A medical examiner in Mississippi with a checkered past has caused officials in that state to review the case of a Black man found dead hanging from a tree.

Frederick Jermaine Carter, 26, was found hanging in a tree near Greenwood, Miss. in December. However, according to reports, his death was ruled suicide at the time due to his history of mental illness and previous suicide attempts.

However, the Associated Press reported that the medical examiner in the case, Dr. Adel Shaker, falsified information in a 1998 case involving the death of Julie Ward, a British tourist killed in Kenya, where Shaker was working as a pathologist.

Shaker claims that his boss at the time changed the report to make it look like Ward was killed by wild animals instead of a person. At a 2004 British inquest about the incident, Shaker described how his boss saw the language Shaker used in his report and immediately changed it.

“I heard him say, ‘No, no, no’, and saw him underline through the words,” Shaker said according to The Guardian newspaper. “I knew he was intent on changing my report by his voice and body language.”

Mississippi’s chief medical examiner stands by Shaker, saying that the incident in Kenya should not raise questions about Shaker’s conduct in the Carter case.

“In the Mississippi Medical Examiner’s Office deaths are investigated individually on a case-by-case basis, then reviewed daily,” Dr. Mark LeVaughn told the Associated Press. “This should not be a credibility issue.”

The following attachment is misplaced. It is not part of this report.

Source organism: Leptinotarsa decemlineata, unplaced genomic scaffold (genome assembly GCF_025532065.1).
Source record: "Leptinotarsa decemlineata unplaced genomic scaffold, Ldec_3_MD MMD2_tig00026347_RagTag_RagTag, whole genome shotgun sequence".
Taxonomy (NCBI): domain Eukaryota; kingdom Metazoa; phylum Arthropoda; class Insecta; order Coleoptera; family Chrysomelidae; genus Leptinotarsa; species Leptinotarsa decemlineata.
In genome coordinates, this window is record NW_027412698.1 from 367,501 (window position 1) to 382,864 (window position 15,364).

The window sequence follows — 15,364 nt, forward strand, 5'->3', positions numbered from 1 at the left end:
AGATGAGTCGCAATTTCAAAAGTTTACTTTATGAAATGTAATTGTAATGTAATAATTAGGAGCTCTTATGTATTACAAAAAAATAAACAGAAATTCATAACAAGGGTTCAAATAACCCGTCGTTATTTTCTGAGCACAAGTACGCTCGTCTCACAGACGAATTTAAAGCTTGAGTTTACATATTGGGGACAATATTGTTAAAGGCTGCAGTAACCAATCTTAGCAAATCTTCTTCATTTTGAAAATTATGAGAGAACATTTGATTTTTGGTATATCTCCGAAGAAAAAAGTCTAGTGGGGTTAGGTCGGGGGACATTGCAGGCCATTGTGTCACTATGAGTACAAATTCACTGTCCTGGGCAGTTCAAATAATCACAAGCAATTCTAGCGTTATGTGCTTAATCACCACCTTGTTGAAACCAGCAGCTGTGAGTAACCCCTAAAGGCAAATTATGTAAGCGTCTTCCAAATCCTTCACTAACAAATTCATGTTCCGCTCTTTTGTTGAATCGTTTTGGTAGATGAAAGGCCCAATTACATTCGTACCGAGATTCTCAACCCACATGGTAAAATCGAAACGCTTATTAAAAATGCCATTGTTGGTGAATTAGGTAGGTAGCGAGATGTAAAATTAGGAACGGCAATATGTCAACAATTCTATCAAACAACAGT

Questions about the nature of Carter’s death have arisen since his body was found. State Rep. Willie Perkins, a Democrat who is also president of the Leflore County, Miss. NAACP chapter, wondered why Carter would travel so far from his home to hang himself.

“There are a lot of concerns there, number one is that this individual could not have himself without the assistance of someone, if it’s being declared a suicide,” he told USA Today. “Why would someone from Sunflower County come to North Greenwood, the predominantly White housing area of Greenwood? Why would someone that far away come and hang themselves in North Greenwood by a river? That does not pass the smell test to me.”